The 1983 Mercedes-Benz 380 SL 2-door roadster was powered by an overhead-cam eight-cylinder engine that displaced 234 cubic-inches and offered 155 horsepower. They had a four-speed automatic gearbox and disc brakes at all four corners. The 380SL Roadster sold for just over $43,000. By Daniel Vaughan | Dec 2011
The Mercedes-Benz 380 SL R107 was produced from 1980 through 1986. Under the bonnet of the 380 SL lurked an all-aluminum 3.8-liter V8 engine that produced over 150 horsepower. It engine was mated to a four-speed automatic gearbox and power was sent to the rear wheels. The 380SL was a two-seater coupe that cost nearly $39,000 in 1981. Also in the 380 Series at this time were the 380SEL which was a four-door sedan with seating for five. The 380SLC was a two-door coupe with seating for four and cost $46,640.
By 1984, only two models were being offered, the SL and SE. The cost of the SL was $43,820 while the SE four-door sedan cost $42,730. The SE version was very similar to the 300SD, distinguishable by its powerplants. The 300SD had a turbocharged diesel engine while the SE had a gasoline fueled V8. Standard equipment on the SE included anti-theft alarm and power seats, with a driver's airbag being offered for an additional cost.
W126 Series The Mercedes-Benz W126 Series (named in accordance to their engine size) premiered in September of 1979 as the successor to the earlier W116 line. It was the second generation of the flagship Mercedes-Benz to bear the S-Class name referring to Sondeklasse or 'special class.' The W126 Series was initially offered with a straight-6, V8, and turbo diesel sedan models. A 2-door coupe was added in September of 1981.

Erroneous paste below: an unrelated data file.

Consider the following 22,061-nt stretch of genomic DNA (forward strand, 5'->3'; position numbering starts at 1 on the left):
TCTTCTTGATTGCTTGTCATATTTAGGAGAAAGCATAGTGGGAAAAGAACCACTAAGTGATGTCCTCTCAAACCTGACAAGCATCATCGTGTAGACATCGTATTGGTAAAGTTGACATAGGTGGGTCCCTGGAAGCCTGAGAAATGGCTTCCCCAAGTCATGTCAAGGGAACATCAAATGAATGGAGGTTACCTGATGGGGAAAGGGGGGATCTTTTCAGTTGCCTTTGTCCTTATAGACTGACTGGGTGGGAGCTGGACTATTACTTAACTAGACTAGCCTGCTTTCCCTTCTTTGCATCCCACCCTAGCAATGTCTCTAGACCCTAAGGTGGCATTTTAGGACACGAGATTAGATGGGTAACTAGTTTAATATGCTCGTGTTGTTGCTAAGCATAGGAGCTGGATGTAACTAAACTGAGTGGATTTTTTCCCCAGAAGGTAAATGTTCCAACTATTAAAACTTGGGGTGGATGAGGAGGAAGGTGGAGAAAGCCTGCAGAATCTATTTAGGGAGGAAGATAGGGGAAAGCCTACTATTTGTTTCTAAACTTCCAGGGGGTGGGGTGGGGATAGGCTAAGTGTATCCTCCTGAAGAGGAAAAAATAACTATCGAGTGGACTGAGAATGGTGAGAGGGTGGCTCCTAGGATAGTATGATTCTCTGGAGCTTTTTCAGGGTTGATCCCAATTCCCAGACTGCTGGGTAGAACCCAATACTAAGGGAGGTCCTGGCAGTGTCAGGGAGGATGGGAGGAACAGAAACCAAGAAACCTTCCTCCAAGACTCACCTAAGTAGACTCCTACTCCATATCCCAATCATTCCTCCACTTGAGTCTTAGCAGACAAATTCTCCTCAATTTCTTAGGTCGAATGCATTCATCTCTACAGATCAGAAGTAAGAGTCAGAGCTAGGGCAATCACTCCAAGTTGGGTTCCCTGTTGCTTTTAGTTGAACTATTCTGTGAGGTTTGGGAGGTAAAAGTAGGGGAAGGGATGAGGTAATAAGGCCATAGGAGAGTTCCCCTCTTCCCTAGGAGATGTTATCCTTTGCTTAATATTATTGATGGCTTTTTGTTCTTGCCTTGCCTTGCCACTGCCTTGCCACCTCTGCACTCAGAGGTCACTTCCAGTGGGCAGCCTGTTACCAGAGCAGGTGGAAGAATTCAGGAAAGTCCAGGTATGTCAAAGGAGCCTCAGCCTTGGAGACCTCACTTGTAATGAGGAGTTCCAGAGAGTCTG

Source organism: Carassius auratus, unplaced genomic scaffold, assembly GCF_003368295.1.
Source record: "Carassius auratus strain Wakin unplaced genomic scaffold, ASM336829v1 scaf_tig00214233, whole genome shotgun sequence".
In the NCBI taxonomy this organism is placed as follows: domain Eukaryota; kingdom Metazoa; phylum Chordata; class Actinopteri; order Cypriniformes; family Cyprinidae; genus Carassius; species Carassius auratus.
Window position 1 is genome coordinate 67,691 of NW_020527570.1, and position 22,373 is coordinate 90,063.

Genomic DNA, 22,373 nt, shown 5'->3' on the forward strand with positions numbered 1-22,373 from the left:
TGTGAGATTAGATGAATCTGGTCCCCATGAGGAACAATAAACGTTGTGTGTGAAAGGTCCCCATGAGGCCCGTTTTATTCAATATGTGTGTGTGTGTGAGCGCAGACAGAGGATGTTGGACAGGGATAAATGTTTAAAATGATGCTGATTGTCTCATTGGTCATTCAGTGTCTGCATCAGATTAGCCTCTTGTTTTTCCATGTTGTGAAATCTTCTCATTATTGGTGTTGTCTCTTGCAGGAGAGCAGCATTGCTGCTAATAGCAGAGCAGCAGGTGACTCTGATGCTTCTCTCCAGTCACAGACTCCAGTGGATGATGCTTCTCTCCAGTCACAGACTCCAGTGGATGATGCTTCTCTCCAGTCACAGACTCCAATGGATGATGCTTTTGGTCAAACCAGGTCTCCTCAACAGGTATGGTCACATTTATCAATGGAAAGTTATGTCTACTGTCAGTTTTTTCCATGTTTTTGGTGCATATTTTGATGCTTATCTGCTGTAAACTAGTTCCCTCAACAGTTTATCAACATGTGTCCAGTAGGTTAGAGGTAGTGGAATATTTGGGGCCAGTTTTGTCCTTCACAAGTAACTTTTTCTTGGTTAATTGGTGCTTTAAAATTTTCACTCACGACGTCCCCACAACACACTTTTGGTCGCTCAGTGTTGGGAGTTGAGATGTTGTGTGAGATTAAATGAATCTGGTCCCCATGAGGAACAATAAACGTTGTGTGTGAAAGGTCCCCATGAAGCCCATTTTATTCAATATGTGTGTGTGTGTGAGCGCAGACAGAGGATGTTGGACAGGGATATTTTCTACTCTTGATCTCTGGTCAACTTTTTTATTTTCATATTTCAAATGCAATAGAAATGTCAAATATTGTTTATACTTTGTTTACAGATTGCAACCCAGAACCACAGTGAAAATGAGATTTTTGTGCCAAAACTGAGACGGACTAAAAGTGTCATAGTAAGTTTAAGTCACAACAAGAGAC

In comparison to its predecessors, the W126 was more aerodynamic, fuel efficient, powerful, and capacious. It introduced many safety innovations including the first seatbelt pretensioners. It introduced a new design style for Mercedes-Benz which was later used on other vehicles in the company's lineup.
The W126 Series was produced for twelve years, lasting from 1979 through 1991, the longest of any S-Class generation since the first models were built in the mid-1950s. The W126 series initially included the 280, 300, 380 and 500 series models. After the first S-Class mid-cycle refresh, the W126 series included the 260, 300, 350, 420, 500, and 560 models. Variants included the SE (standard wheelbase), SEL (long wheelbase), and SEC (Coupe). The SD and SDL versions were the diesel models. By Daniel Vaughan | Oct 2013
On 9 May 1937, the 750 kilogram W 125 racing car from Mercedes-Benz celebrated its racing debut with a victory at the Tripoli Grand Prix. Following this opening triumph, it went on to dominate the entire...
Anyone in the know will already be slavering at this model designation: launched in 1990, 25 years ago, the Mercedes-Benz 500 E with V8 engine and subtly muscular body is the top-of-the-range model in...